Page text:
Adam Lawson is a writer that is well-known for his ability to keep you interested in reading his work. I recently had the pleasure of interviewing Adam for our blog and he discussed the hard work that it takes to become a successful writer in the American entertainment industry, which is something that is well-showcased with his creator-owned comic book, The Eighth.
I already reviewed the first issue of this comic, showing David’s first contact with the weapon of the Sumerian gods. In this second issue, we get more action, character development, and a lot more enjoyment!
What is The Eighth #2?
David and his friends have to deal with the consequences of the first issue’s cliffhanger. Our protagonist is dealing with the loss of loved ones and becoming part of the government whilst they are trying to use The Eighth for their own commercial gain. Three months go by and David and his friends decide to find out more about the weapon’s origin and the legendary Sumerian gods.
All of this ends up taking them to Peru, where it turns out they are being followed. All hell breaks loose once we find out the truths about the places they find in Peru.
How was it?
Compared to the first issue, I think this one is an improvement because Lawson now has the space to make the characters grow and develop, in comparison to the first issue where he had to introduce the main aspects of the story and the characters. He now has everything he needs to keep the story going and it is very enjoyable, with a good amount of action throughout the issue. The element of a quest is entertaining when combined with the sense of hopelessness that surrounds David and the responsibility bestowed upon him.
However, I found the pacing issues from the first installment still remain. I mentioned in the first issue that Lawson has a few pacing issues with The Eighth and it continues here, with the characters constantly moving from one situation to another with no time in-between. One scene does try to create some breathing space with the characters in a hotel, but it doesn’t add too much to the development of the story as a whole.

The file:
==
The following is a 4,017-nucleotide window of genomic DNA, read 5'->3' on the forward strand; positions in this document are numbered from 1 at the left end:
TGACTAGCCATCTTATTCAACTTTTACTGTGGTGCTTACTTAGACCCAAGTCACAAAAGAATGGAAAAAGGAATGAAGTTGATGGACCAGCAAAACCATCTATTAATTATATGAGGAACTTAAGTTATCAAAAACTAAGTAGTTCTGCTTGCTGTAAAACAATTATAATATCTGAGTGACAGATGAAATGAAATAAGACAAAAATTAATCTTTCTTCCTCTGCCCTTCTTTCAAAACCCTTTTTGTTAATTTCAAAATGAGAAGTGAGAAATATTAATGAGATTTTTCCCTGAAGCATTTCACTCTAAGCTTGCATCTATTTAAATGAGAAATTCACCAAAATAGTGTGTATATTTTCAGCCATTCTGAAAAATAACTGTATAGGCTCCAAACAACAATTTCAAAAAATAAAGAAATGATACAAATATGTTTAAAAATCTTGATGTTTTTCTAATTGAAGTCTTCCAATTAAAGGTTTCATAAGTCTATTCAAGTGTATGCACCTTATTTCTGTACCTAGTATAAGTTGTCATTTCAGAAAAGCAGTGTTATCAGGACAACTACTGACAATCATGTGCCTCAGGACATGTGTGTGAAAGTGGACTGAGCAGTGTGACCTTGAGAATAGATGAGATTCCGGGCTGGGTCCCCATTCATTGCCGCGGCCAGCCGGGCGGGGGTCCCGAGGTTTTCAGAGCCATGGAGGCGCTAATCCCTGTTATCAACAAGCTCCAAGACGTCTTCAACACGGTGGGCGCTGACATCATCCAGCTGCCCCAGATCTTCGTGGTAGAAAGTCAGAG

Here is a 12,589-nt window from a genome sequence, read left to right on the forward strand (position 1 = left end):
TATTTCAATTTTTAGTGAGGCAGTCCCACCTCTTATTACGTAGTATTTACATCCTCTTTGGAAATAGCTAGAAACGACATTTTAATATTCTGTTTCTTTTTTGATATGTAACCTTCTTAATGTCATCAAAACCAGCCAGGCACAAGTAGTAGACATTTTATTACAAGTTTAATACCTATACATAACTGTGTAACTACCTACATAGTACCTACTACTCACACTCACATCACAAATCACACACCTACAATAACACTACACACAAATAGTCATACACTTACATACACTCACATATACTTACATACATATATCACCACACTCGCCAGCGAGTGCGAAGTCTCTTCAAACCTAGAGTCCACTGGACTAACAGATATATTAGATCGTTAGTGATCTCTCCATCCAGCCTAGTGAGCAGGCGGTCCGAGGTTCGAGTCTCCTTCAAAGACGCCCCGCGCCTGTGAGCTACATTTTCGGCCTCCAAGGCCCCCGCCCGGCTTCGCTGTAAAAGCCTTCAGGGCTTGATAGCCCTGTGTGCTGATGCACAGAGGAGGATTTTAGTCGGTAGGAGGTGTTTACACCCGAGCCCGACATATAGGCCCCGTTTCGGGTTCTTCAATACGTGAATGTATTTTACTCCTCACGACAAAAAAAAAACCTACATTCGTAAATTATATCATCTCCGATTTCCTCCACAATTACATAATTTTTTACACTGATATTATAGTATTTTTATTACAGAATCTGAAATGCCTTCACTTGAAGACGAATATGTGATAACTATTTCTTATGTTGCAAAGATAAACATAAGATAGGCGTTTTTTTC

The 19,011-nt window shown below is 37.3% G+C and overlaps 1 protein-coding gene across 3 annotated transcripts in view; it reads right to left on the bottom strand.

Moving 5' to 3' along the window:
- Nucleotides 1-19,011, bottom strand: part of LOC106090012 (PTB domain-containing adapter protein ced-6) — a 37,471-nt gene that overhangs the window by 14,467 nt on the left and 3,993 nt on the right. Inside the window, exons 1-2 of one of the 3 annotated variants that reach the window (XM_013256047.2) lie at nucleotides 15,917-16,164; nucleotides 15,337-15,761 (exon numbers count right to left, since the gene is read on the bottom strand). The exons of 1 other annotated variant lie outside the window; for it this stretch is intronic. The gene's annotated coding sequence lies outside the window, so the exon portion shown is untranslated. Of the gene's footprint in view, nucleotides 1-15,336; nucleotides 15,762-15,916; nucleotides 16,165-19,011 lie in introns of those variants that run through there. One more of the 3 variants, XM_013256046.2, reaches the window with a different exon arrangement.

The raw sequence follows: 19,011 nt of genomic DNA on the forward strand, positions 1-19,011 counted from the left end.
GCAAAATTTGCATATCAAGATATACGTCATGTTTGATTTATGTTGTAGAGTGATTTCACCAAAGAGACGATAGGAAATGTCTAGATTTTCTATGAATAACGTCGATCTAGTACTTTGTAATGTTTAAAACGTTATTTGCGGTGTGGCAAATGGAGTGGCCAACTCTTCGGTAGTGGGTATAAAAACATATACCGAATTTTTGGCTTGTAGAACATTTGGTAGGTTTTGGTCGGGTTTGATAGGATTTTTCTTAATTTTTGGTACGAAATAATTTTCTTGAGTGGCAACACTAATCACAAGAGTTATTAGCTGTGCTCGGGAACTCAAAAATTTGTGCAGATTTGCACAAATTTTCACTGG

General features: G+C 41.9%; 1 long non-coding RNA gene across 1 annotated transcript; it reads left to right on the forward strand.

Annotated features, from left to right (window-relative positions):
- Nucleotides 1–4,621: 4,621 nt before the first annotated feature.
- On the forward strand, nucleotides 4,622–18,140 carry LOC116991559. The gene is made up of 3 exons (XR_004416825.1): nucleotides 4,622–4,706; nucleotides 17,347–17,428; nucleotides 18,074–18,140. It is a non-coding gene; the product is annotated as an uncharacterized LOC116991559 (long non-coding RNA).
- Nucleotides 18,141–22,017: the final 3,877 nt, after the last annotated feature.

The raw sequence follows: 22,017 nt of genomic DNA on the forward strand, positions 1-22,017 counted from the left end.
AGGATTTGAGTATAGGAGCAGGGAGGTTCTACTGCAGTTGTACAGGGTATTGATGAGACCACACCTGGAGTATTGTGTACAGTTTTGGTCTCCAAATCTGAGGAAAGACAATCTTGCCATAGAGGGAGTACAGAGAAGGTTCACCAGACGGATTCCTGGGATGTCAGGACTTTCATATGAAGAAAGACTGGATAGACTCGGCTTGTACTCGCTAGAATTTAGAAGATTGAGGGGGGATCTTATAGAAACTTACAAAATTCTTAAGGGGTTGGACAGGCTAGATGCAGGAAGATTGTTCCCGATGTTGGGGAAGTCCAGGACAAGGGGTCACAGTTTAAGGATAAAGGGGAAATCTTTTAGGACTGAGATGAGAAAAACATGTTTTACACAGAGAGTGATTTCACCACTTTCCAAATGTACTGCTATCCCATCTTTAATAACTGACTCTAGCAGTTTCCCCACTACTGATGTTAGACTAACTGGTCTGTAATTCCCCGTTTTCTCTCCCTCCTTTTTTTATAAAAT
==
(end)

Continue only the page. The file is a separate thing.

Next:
There is also a scene in a van where I found there to be too much exposition that could have been handled in a different manner. Whilst Lawson clearly did it to get the plot and story moving, I think it could have been handled in a more natural way.
Perhaps it’s me nitpicking, but those are a few issues that I have with the second issue. Having said that, those points don’t stop this issue from being highly enjoyable. The pages flow with ease, the dialogue feels organic and lively and the action scenes are spontaneous and well-crafted, which is something that most modern mainstream comics are struggling with these days.
What about the artwork?
Jorin Evers is as strong an artist as ever here. I felt that his art has a slightly rawer feel when compared to the first issue, but I say that in a positive manner. It adds to the sense of urgency that the story has and it goes well with the straightforward nature of the plot.
I like his art style a lot. It may not be for everybody, but I like the stylized feel that it has and the details he adds when it comes to settings. I also enjoy the acting in the characters’ faces because he draws them in a very expressive manner which adds another element to the comic’s storytelling. This is something that only the best writer-artists combos can accomplish.
What does it represent?
The Eighth is a solid series and I do truly believe this. Adam Lawson has a very clear idea of what he was aiming for and manages to accomplish his goal with strong dedication.
This is a comic that combines very dark elements with an urban feeling. It’s messy, dark and lots of fun, which is something many writers struggle with, so props to him for managing to do that in such a capable manner.
I highly recommend you check out this issue!